• “ I am sensible," says Mr. Lindsey, “that the plain religion of Jesus, stript of these mysterious, inexplicable doctrines, to which mankind have been so long wedded, is not likely to gain proselytes immediately. Too many are the more attached to them on account of their being hidden and obscure; imagining their faith to be thereby rendered more august and venerable; although it be a false grandeur which they admire. Christians must be better taught and informed, freer from violent, narrow, early prejudices against others of differing sentiments, and more simplified in their ideas, before the true Unitarian doctrine of the Scrip: tures can be generally received. Among those also who have more light and knowledge, many are found cautious and shy of producing it, and afraid, from different motives, good or otherwise, of disturbing other people's minds, and putting them upon inquiry, and judging for themselves."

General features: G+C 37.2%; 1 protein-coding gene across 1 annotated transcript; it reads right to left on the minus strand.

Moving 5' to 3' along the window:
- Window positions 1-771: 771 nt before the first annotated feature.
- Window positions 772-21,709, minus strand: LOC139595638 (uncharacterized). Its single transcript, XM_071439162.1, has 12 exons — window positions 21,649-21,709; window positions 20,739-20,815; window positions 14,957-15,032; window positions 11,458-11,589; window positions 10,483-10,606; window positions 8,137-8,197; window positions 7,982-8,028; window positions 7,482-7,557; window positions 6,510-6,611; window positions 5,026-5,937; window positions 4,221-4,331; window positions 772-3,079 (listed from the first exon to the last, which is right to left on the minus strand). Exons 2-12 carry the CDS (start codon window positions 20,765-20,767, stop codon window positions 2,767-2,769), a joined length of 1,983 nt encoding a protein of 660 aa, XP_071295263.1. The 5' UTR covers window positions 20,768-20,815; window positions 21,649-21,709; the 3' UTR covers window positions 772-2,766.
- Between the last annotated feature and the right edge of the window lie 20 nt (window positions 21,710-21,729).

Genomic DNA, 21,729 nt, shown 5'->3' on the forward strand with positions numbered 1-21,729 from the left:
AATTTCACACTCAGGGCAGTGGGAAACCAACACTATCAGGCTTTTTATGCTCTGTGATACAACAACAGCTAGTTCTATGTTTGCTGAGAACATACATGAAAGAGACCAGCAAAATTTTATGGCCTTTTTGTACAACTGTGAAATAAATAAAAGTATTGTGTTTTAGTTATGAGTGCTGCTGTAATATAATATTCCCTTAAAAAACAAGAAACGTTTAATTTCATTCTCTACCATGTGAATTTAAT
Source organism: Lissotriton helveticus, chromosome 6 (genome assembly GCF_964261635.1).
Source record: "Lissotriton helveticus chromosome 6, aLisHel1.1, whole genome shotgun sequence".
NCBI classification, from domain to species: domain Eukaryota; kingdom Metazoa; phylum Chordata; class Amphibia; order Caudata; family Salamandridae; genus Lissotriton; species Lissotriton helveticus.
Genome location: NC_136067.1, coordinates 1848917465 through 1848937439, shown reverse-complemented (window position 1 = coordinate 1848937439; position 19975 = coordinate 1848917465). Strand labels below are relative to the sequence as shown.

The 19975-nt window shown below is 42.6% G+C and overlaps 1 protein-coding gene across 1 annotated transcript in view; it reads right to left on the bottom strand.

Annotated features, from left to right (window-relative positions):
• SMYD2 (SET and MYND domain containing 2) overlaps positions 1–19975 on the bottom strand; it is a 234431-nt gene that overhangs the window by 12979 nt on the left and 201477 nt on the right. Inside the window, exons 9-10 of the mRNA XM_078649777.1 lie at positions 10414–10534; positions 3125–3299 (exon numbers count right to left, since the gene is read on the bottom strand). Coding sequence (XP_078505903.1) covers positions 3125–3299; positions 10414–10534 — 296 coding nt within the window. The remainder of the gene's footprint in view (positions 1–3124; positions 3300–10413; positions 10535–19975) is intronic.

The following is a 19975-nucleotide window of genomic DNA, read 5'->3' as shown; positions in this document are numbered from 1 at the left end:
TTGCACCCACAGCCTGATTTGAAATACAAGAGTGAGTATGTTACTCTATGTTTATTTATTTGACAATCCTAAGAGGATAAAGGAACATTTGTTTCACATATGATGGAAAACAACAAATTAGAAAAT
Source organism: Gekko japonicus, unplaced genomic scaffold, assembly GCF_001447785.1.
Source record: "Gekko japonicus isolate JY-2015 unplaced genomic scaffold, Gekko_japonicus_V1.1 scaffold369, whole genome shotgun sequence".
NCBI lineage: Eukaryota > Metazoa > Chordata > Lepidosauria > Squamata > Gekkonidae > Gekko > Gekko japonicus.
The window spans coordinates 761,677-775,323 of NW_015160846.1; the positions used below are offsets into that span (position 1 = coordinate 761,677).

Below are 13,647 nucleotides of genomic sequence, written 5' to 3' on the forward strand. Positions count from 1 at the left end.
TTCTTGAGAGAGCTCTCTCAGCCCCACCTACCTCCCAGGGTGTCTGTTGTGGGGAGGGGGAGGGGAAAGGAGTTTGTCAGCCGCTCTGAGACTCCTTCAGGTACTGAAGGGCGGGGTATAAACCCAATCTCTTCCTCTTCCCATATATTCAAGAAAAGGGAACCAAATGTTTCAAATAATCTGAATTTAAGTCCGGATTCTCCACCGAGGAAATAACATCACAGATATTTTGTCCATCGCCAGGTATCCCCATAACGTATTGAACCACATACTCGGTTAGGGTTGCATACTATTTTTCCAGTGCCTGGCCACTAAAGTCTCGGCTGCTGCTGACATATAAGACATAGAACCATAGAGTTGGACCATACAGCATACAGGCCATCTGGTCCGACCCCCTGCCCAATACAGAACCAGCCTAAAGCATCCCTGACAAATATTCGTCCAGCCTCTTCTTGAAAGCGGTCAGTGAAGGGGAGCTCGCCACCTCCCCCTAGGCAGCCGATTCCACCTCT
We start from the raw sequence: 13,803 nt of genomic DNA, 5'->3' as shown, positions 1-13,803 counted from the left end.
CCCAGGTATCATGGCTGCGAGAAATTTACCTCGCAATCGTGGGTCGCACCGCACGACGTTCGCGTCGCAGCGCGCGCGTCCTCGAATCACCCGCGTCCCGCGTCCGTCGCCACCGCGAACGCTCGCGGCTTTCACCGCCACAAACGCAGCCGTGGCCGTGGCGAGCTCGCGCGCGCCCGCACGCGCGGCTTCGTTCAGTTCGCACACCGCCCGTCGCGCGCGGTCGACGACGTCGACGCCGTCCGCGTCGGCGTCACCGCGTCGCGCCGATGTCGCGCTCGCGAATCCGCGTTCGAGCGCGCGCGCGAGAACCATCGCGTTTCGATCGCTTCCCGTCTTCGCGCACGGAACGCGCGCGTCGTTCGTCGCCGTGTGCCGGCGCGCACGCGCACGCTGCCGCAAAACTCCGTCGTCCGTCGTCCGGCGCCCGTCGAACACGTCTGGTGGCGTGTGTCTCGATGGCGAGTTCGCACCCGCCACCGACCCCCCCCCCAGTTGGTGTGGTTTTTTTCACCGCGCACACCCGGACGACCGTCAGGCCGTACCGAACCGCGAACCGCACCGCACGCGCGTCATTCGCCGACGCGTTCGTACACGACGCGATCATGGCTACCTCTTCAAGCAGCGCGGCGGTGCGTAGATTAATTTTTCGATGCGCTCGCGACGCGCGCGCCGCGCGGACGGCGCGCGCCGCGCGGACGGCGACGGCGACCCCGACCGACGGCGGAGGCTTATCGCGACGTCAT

“ And yet, notwithstanding these obstacles, there is abundant reason to rejoice, that the light of the knowledge of the glorious God, the great original, the sole creator, and benevolent author of all things, is breaking forth through the dark clouds that have hitherto so long intercepted it, and hindered him from being seen by the followers of Christ as he really is; and that, within a century past, this great truth of revelation confirmed by nature's still and secret voice, that God is ON E, one single Person, and not (distracting thought !) compounded of two or three Persons, has been imperceptibly making progress in the breasts of many among us; and, in the present day, to their honour, some are not afraid or ashamed to come forth and openly confess it." Historical View, 1783, pp. 5—7.

+ The following Motto, on the Title-page of Vol. II. 1786, was omitted, supra,

“ Vana Philosophorum verba, quæ in doctrinis Platonicis ecclesiæ parvulos interimebant." Jerome.

p. 186:




Id verum quodcunque primum, id adulterum quodcunque posterius.